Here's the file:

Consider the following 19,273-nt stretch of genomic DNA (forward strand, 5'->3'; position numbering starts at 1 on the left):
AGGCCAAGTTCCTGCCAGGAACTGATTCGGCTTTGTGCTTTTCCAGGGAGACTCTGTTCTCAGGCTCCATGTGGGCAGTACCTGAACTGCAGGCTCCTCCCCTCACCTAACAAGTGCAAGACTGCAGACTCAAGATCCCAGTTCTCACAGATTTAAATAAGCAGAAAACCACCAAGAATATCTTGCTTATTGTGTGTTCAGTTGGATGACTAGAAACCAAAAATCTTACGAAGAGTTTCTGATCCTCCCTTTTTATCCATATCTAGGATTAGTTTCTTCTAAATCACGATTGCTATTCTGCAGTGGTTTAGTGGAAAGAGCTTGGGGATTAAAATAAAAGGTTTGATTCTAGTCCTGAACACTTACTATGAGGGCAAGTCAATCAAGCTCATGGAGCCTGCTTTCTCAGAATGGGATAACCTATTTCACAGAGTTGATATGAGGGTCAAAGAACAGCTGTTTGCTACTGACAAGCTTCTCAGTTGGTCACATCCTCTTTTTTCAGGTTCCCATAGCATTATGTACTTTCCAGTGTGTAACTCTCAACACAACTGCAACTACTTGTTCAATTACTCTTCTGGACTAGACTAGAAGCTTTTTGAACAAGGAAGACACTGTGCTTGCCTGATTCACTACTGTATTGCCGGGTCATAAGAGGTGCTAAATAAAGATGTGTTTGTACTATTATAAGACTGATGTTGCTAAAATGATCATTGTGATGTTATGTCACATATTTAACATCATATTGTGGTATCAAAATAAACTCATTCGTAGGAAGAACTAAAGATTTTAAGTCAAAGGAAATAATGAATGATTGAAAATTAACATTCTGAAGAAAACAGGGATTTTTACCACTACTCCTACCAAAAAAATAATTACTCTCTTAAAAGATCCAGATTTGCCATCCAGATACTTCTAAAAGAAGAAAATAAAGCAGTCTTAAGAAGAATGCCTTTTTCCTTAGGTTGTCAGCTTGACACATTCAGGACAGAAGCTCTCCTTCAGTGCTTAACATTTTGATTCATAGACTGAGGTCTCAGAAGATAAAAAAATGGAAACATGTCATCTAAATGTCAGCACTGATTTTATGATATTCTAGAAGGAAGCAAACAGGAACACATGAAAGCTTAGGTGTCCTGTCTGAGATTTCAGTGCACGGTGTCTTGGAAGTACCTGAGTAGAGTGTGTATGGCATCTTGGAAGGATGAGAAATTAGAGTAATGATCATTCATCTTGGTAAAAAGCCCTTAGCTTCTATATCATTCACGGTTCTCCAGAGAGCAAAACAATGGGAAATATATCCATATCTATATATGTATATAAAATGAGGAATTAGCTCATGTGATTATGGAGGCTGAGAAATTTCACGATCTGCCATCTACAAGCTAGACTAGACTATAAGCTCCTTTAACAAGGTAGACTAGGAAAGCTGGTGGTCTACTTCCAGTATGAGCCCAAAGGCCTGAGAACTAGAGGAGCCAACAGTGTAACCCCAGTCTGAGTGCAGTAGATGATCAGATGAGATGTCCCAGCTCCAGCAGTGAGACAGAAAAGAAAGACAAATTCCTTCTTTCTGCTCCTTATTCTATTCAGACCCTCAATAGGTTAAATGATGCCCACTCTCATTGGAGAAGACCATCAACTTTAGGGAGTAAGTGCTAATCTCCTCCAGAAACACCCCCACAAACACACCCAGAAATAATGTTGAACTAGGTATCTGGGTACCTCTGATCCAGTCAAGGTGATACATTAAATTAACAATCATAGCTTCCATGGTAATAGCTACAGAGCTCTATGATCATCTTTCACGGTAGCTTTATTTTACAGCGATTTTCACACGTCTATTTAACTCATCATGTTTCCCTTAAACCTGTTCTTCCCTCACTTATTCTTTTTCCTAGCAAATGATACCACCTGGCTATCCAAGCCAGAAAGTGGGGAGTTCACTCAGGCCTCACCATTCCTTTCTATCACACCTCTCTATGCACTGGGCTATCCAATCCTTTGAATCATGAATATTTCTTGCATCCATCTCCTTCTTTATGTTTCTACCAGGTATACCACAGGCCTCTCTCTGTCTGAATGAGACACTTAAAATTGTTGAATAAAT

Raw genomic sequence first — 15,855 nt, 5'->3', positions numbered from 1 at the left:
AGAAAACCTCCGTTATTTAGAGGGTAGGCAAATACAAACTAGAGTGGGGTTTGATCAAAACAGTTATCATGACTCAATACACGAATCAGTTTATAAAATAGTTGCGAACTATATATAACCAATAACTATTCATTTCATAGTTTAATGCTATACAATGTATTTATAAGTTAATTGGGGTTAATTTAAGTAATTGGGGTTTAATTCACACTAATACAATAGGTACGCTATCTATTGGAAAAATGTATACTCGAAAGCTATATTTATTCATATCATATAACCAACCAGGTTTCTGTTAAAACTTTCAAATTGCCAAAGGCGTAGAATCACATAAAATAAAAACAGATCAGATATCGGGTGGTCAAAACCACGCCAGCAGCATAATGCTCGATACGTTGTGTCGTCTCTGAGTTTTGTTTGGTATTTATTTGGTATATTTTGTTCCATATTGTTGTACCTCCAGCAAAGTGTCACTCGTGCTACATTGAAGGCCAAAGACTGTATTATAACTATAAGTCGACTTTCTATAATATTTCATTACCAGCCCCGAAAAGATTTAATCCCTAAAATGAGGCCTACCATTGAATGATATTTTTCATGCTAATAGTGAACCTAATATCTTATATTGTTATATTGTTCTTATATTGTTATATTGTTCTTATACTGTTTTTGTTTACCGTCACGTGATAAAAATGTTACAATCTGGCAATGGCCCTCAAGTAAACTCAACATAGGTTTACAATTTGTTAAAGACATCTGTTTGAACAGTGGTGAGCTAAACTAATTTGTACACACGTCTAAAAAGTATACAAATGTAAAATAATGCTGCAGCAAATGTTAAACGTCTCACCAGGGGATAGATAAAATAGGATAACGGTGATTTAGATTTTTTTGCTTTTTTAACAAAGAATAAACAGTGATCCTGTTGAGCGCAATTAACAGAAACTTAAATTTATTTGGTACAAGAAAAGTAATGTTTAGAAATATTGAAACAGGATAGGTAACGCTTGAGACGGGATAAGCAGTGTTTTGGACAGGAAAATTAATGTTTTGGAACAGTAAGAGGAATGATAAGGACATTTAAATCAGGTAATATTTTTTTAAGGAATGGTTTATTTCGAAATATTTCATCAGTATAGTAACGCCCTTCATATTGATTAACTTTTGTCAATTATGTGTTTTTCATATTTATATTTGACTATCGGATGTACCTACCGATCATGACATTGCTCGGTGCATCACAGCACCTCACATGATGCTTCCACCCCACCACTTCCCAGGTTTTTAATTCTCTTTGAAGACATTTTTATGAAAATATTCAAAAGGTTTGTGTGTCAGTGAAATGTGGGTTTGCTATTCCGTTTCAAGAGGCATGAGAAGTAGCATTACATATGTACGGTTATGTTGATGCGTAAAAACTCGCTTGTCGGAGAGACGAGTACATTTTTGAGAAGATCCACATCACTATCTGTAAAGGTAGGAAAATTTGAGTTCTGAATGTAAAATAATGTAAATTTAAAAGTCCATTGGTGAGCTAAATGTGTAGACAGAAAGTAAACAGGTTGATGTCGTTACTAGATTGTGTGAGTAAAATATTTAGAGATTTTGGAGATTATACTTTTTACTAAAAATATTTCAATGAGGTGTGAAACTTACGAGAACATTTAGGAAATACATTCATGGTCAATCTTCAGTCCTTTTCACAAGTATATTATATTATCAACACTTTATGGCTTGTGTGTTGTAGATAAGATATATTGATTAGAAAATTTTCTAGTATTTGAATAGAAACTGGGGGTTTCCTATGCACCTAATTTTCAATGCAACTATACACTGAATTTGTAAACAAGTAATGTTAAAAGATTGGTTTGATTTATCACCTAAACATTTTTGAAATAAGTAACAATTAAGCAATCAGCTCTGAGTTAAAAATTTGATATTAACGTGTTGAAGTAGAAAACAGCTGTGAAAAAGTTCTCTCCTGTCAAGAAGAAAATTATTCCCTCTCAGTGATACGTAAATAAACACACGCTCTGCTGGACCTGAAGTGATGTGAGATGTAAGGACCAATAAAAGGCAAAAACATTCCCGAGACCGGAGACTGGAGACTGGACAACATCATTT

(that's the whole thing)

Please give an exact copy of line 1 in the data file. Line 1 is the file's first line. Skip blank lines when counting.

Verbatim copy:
Consider the following 19,273-nt stretch of genomic DNA (forward strand, 5'->3'; position numbering starts at 1 on the left):